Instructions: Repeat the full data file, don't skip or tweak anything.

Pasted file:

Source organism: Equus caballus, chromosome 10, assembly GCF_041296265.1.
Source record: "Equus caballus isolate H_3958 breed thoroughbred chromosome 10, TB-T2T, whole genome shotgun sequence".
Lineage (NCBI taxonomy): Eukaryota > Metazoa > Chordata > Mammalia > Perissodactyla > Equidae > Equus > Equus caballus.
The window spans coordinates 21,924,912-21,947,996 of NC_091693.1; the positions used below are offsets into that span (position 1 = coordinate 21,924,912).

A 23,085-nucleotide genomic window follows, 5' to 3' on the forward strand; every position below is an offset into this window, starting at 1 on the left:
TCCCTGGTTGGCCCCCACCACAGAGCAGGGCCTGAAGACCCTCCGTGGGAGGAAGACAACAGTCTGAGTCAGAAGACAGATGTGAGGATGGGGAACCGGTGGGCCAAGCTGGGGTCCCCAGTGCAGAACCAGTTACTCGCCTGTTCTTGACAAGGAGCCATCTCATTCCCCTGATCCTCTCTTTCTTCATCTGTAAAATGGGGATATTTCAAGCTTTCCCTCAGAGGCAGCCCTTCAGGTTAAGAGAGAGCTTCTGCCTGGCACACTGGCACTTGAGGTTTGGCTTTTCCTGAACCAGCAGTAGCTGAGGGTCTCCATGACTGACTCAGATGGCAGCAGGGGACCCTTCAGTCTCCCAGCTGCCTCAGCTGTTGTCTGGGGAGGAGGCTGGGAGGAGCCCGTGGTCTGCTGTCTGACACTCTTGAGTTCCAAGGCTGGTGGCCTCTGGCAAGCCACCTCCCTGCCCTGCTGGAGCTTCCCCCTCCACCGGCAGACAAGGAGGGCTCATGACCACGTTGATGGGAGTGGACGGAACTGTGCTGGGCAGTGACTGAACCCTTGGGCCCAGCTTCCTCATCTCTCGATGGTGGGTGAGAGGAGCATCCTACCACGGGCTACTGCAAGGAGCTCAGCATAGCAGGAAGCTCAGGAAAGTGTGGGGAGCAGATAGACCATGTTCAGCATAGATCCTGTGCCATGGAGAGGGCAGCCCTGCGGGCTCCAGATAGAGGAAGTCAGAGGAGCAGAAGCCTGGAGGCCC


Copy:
Source organism: Equus caballus, chromosome 10, assembly GCF_041296265.1.
Source record: "Equus caballus isolate H_3958 breed thoroughbred chromosome 10, TB-T2T, whole genome shotgun sequence".
Lineage (NCBI taxonomy): Eukaryota > Metazoa > Chordata > Mammalia > Perissodactyla > Equidae > Equus > Equus caballus.
The window spans coordinates 21,924,912-21,947,996 of NC_091693.1; the positions used below are offsets into that span (position 1 = coordinate 21,924,912).

A 23,085-nucleotide genomic window follows, 5' to 3' on the forward strand; every position below is an offset into this window, starting at 1 on the left:
TCCCTGGTTGGCCCCCACCACAGAGCAGGGCCTGAAGACCCTCCGTGGGAGGAAGACAACAGTCTGAGTCAGAAGACAGATGTGAGGATGGGGAACCGGTGGGCCAAGCTGGGGTCCCCAGTGCAGAACCAGTTACTCGCCTGTTCTTGACAAGGAGCCATCTCATTCCCCTGATCCTCTCTTTCTTCATCTGTAAAATGGGGATATTTCAAGCTTTCCCTCAGAGGCAGCCCTTCAGGTTAAGAGAGAGCTTCTGCCTGGCACACTGGCACTTGAGGTTTGGCTTTTCCTGAACCAGCAGTAGCTGAGGGTCTCCATGACTGACTCAGATGGCAGCAGGGGACCCTTCAGTCTCCCAGCTGCCTCAGCTGTTGTCTGGGGAGGAGGCTGGGAGGAGCCCGTGGTCTGCTGTCTGACACTCTTGAGTTCCAAGGCTGGTGGCCTCTGGCAAGCCACCTCCCTGCCCTGCTGGAGCTTCCCCCTCCACCGGCAGACAAGGAGGGCTCATGACCACGTTGATGGGAGTGGACGGAACTGTGCTGGGCAGTGACTGAACCCTTGGGCCCAGCTTCCTCATCTCTCGATGGTGGGTGAGAGGAGCATCCTACCACGGGCTACTGCAAGGAGCTCAGCATAGCAGGAAGCTCAGGAAAGTGTGGGGAGCAGATAGACCATGTTCAGCATAGATCCTGTGCCATGGAGAGGGCAGCCCTGCGGGCTCCAGATAGAGGAAGTCAGAGGAGCAGAAGCCTGGAGGCCC